• Environment-specific chaos: Inject chaos only in certain environments, such as Testing or Production, to assess resilience without affecting all users.
  • User or tenant chaos: Introduce chaos specifically for certain users or tenants, which can be useful for testing resilience in multi-tenant applications.
  • Dynamic chaos intensity: Adjust the amount of chaos injected based on the environment or specific users, allowing for more refined testing.
  • Selective request chaos: Choose specific requests or APIs for chaos injection, enabling focused testing on particular system parts.

To implement these scenarios, we can use the EnabledGenerator and InjectionRateGenerator properties available across all Polly chaos strategies. Let’s explore how to apply these in practice.

Create IChaosManager abstraction: First, we’ll create an IChaosManager interface to encapsulate our chaos injection logic. This interface might look like this:

public interface IChaosManager
    ValueTask<bool> IsChaosEnabledAsync(ResilienceContext context);

    ValueTask<double> GetInjectionRateAsync(ResilienceContext context);

This interface allows us to dynamically determine if chaos should be enabled and at what rate, with the flexibility to make these decisions asynchronously, such as by fetching configuration settings from a remote source.

Incorporating the IChaosManager interface: We’re going to update our approach for defining chaos strategies by utilizing the IChaosManager. This will allow us to make dynamic decisions about when to inject chaos.

// Updated code below
httpClientBuilder.AddResilienceHandler("chaos", (builder, context) => 
    // Get IChaosManager from dependency injection
    var chaosManager = context.ServiceProvider.GetRequiredService<IChaosManager>();

        .AddChaosLatency(new ChaosLatencyStrategyOptions
            EnabledGenerator = args => chaosManager.IsChaosEnabledAsync(args.Context),
            InjectionRateGenerator = args => chaosManager.GetInjectionRateAsync(args.Context),
            Latency = TimeSpan.FromSeconds(5)
        .AddChaosFault(new ChaosFaultStrategyOptions
            EnabledGenerator = args => chaosManager.IsChaosEnabledAsync(args.Context),
            InjectionRateGenerator = args => chaosManager.GetInjectionRateAsync(args.Context),
            FaultGenerator = new FaultGenerator().AddException(() => new InvalidOperationException("Chaos strategy injection!"))
        .AddChaosOutcome(new ChaosOutcomeStrategyOptions<HttpResponseMessage>
            EnabledGenerator = args => chaosManager.IsChaosEnabledAsync(args.Context),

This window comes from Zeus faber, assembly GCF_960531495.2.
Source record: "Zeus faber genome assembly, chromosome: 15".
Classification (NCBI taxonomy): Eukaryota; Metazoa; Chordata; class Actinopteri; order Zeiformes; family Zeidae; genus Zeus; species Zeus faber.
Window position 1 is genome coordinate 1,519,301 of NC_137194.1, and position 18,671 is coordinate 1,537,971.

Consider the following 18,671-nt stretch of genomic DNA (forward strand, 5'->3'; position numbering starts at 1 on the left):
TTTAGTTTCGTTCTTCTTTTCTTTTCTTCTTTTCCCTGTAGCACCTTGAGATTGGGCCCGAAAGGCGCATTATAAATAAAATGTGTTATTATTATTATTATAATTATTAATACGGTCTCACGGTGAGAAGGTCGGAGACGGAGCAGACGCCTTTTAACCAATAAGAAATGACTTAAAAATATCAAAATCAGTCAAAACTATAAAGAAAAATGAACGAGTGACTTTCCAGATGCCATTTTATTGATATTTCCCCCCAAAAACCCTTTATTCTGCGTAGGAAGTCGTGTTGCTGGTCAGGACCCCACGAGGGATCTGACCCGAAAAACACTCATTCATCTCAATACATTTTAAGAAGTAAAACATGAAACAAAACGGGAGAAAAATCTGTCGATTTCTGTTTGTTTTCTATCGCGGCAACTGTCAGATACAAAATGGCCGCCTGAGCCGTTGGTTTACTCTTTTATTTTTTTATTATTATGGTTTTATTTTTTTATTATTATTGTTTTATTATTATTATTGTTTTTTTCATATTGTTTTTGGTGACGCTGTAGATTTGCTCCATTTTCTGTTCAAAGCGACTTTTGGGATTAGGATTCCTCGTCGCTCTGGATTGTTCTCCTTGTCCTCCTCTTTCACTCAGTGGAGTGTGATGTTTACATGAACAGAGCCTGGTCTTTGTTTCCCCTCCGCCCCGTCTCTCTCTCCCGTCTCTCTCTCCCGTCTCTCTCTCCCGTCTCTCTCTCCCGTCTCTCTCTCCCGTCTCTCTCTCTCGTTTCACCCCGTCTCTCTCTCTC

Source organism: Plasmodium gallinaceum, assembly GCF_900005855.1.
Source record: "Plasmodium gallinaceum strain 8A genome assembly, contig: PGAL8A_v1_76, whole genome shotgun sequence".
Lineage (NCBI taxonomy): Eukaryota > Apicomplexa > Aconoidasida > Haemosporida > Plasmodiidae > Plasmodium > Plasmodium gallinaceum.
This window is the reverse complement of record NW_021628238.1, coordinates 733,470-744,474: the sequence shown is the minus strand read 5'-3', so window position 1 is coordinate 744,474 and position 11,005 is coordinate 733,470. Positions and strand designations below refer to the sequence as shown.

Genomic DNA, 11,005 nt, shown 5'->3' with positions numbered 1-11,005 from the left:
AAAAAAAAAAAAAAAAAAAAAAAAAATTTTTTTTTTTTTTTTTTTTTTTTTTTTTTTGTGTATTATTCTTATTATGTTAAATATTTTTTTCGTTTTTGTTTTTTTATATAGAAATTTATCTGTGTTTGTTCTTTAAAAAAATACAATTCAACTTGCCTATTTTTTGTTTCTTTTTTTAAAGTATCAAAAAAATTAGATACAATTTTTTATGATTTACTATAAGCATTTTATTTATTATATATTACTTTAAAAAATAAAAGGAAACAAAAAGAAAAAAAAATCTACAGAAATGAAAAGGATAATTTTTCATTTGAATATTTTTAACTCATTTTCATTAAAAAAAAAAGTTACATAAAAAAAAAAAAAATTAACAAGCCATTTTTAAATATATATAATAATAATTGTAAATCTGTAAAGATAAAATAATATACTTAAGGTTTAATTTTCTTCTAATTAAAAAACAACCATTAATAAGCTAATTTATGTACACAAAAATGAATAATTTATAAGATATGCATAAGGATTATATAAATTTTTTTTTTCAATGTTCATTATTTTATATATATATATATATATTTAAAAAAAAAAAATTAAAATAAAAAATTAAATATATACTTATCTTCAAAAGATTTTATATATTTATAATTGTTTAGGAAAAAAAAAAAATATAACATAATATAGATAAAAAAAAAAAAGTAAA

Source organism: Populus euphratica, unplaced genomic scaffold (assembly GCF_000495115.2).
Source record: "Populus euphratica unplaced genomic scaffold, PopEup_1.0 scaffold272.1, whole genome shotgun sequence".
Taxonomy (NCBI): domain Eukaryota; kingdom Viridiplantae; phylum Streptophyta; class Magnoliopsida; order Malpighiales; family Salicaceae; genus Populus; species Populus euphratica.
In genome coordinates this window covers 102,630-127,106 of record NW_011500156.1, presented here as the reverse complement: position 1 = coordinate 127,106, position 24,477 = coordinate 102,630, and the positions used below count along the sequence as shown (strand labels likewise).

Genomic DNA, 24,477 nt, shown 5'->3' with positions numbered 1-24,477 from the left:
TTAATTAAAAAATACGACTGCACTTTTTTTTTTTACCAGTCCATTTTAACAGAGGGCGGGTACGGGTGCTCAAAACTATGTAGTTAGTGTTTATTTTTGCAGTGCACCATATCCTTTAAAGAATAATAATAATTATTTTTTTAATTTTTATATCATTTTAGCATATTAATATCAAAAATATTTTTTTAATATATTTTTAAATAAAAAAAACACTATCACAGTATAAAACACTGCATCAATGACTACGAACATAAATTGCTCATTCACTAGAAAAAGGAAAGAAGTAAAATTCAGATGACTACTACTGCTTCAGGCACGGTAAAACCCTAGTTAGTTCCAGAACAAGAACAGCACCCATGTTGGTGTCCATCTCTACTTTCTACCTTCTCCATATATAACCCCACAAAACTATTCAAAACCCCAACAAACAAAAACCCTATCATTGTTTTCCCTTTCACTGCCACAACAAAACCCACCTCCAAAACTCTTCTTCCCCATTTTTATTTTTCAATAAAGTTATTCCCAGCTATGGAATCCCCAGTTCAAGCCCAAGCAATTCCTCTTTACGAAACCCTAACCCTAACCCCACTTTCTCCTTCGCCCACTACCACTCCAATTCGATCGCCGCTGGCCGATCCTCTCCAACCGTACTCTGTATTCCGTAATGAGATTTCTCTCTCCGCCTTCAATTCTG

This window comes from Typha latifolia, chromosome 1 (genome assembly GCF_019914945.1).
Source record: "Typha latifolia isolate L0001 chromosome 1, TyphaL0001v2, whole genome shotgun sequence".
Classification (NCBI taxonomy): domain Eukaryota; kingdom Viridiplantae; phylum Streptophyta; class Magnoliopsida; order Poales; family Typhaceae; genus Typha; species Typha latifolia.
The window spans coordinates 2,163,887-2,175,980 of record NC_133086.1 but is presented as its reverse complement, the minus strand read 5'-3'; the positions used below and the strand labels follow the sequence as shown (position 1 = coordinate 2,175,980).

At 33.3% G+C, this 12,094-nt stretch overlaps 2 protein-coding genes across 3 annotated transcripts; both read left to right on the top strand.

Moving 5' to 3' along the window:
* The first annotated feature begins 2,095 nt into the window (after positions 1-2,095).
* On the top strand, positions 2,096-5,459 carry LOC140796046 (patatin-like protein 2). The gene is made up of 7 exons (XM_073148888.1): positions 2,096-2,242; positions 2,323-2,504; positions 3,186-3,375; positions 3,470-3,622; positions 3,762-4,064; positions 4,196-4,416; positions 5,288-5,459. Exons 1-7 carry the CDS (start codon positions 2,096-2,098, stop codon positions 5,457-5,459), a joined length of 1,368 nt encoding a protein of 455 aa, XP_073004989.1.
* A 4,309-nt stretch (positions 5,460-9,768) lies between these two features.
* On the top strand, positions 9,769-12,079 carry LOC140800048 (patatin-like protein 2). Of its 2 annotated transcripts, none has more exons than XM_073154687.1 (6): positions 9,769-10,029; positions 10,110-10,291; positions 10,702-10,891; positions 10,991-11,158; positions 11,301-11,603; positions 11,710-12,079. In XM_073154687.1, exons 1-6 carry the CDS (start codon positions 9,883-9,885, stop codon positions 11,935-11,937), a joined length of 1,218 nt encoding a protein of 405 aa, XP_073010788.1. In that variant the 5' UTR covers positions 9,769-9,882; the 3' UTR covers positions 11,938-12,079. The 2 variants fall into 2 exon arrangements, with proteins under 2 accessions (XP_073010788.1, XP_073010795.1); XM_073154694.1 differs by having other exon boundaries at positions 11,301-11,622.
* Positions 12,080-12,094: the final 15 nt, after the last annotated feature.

InjectionRateGenerator = args => chaosManager.GetInjectionRateAsync(args.Context),
            OutcomeGenerator = new OutcomeGenerator<HttpResponseMessage>().AddResult(() => new HttpResponseMessage(System.Net.HttpStatusCode.InternalServerError))

Let’s break down the changes:

  • We’re using a different AddResilienceHandler method that takes a context. This context gives us access to IServiceProvider, allowing us to retrieve additional services needed for our chaos setup.
  • IChaosManager is obtained and utilized for setting up chaos strategies.
  • Rather than using simple chaos methods, we’re opting for options-based extensions. This grants complete control over the chaos functionalities, including the ability to specify conditions for when chaos should be enabled and how frequently. This includes access to both EnabledGenerator and InjectionRateGenerator properties.
  • The introduction of FaultGenerator and OutcomeGenerator<HttpResponseMessage> enables us to define specific faults (errors) and outcomes that chaos strategies will inject. These APIs also allow the creation of a variety of faults and the assignment of different probabilities to each, influencing how likely each fault is to occur. For further details, refer to PollyDocs: generating outcomes and PollyDocs: generating faults.

Implementing the IChaosManager

Before we dive into the implementation of the chaos manager, let’s outline how it behaves during chaos injection:

  • In testing environments, chaos is always active, with the injection rate of 5%.
  • In production environments, chaos is enabled exclusively for test users, with an injection rate of 3%.

Note: For this example, we’ll simplify user identification. We’ll identify users based on the presence of the user=<user-name> query string, without delving into the complexities of user identity.

ChaosManager implementation: To meet the specified requirements, here’s how we implement the ChaosManager:

internal class ChaosManager(IWebHostEnvironment environment, IHttpContextAccessor contextAccessor) : IChaosManager
    private const string UserQueryParam = "user";

    private const string TestUser = "test";

    public ValueTask<bool> IsChaosEnabledAsync(ResilienceContext context)
        if (environment.IsDevelopment())
            return ValueTask.FromResult(true);

        // This condition is demonstrative and not recommended to use in real apps.
        if (environment.IsProduction() &&